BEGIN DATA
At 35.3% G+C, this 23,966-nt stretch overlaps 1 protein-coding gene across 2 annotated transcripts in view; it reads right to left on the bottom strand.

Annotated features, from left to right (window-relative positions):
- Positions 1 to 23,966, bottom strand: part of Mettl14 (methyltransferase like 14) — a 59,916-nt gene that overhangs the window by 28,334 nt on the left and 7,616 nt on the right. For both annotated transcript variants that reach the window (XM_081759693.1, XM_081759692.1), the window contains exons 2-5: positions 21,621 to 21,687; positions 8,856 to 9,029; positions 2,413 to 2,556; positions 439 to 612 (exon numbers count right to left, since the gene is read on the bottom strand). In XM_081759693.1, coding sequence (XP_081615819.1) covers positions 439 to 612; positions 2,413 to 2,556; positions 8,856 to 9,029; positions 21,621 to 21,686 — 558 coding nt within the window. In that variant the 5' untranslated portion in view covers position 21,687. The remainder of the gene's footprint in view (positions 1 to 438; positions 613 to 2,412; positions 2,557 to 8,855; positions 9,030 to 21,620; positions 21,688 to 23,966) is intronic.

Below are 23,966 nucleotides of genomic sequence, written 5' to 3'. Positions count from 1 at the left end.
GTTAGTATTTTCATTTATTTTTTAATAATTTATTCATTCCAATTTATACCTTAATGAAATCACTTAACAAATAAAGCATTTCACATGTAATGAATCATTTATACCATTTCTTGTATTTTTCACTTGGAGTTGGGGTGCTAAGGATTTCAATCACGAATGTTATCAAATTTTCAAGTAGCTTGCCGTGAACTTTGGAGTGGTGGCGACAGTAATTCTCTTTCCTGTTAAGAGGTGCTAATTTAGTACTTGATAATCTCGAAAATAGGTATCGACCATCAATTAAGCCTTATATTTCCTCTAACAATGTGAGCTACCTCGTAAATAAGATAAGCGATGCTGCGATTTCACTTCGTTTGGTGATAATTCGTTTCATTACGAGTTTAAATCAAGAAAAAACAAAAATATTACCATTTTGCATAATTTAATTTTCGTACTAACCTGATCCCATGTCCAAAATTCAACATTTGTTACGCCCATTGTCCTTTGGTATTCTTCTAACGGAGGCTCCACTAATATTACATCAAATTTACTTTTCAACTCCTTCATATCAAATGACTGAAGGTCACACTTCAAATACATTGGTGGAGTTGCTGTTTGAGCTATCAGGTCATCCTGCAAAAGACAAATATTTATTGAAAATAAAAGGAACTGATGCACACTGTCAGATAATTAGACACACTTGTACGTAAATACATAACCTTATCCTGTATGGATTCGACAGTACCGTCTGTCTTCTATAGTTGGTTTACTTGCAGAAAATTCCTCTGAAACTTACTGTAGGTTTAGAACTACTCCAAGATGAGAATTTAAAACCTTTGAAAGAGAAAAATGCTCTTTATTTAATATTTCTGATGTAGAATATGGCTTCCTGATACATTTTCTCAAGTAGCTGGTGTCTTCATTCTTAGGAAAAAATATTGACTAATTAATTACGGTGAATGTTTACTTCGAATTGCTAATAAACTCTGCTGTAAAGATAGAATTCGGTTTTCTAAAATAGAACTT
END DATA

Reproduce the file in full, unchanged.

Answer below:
At 35.3% G+C, this 23,966-nt stretch overlaps 1 protein-coding gene across 2 annotated transcripts in view; it reads right to left on the bottom strand.

Annotated features, from left to right (window-relative positions):
- Positions 1 to 23,966, bottom strand: part of Mettl14 (methyltransferase like 14) — a 59,916-nt gene that overhangs the window by 28,334 nt on the left and 7,616 nt on the right. For both annotated transcript variants that reach the window (XM_081759693.1, XM_081759692.1), the window contains exons 2-5: positions 21,621 to 21,687; positions 8,856 to 9,029; positions 2,413 to 2,556; positions 439 to 612 (exon numbers count right to left, since the gene is read on the bottom strand). In XM_081759693.1, coding sequence (XP_081615819.1) covers positions 439 to 612; positions 2,413 to 2,556; positions 8,856 to 9,029; positions 21,621 to 21,686 — 558 coding nt within the window. In that variant the 5' untranslated portion in view covers position 21,687. The remainder of the gene's footprint in view (positions 1 to 438; positions 613 to 2,412; positions 2,557 to 8,855; positions 9,030 to 21,620; positions 21,688 to 23,966) is intronic.

Below are 23,966 nucleotides of genomic sequence, written 5' to 3'. Positions count from 1 at the left end.
GTTAGTATTTTCATTTATTTTTTAATAATTTATTCATTCCAATTTATACCTTAATGAAATCACTTAACAAATAAAGCATTTCACATGTAATGAATCATTTATACCATTTCTTGTATTTTTCACTTGGAGTTGGGGTGCTAAGGATTTCAATCACGAATGTTATCAAATTTTCAAGTAGCTTGCCGTGAACTTTGGAGTGGTGGCGACAGTAATTCTCTTTCCTGTTAAGAGGTGCTAATTTAGTACTTGATAATCTCGAAAATAGGTATCGACCATCAATTAAGCCTTATATTTCCTCTAACAATGTGAGCTACCTCGTAAATAAGATAAGCGATGCTGCGATTTCACTTCGTTTGGTGATAATTCGTTTCATTACGAGTTTAAATCAAGAAAAAACAAAAATATTACCATTTTGCATAATTTAATTTTCGTACTAACCTGATCCCATGTCCAAAATTCAACATTTGTTACGCCCATTGTCCTTTGGTATTCTTCTAACGGAGGCTCCACTAATATTACATCAAATTTACTTTTCAACTCCTTCATATCAAATGACTGAAGGTCACACTTCAAATACATTGGTGGAGTTGCTGTTTGAGCTATCAGGTCATCCTGCAAAAGACAAATATTTATTGAAAATAAAAGGAACTGATGCACACTGTCAGATAATTAGACACACTTGTACGTAAATACATAACCTTATCCTGTATGGATTCGACAGTACCGTCTGTCTTCTATAGTTGGTTTACTTGCAGAAAATTCCTCTGAAACTTACTGTAGGTTTAGAACTACTCCAAGATGAGAATTTAAAACCTTTGAAAGAGAAAAATGCTCTTTATTTAATATTTCTGATGTAGAATATGGCTTCCTGATACATTTTCTCAAGTAGCTGGTGTCTTCATTCTTAGGAAAAAATATTGACTAATTAATTACGGTGAATGTTTACTTCGAATTGCTAATAAACTCTGCTGTAAAGATAGAATTCGGTTTTCTAAAATAGAACTT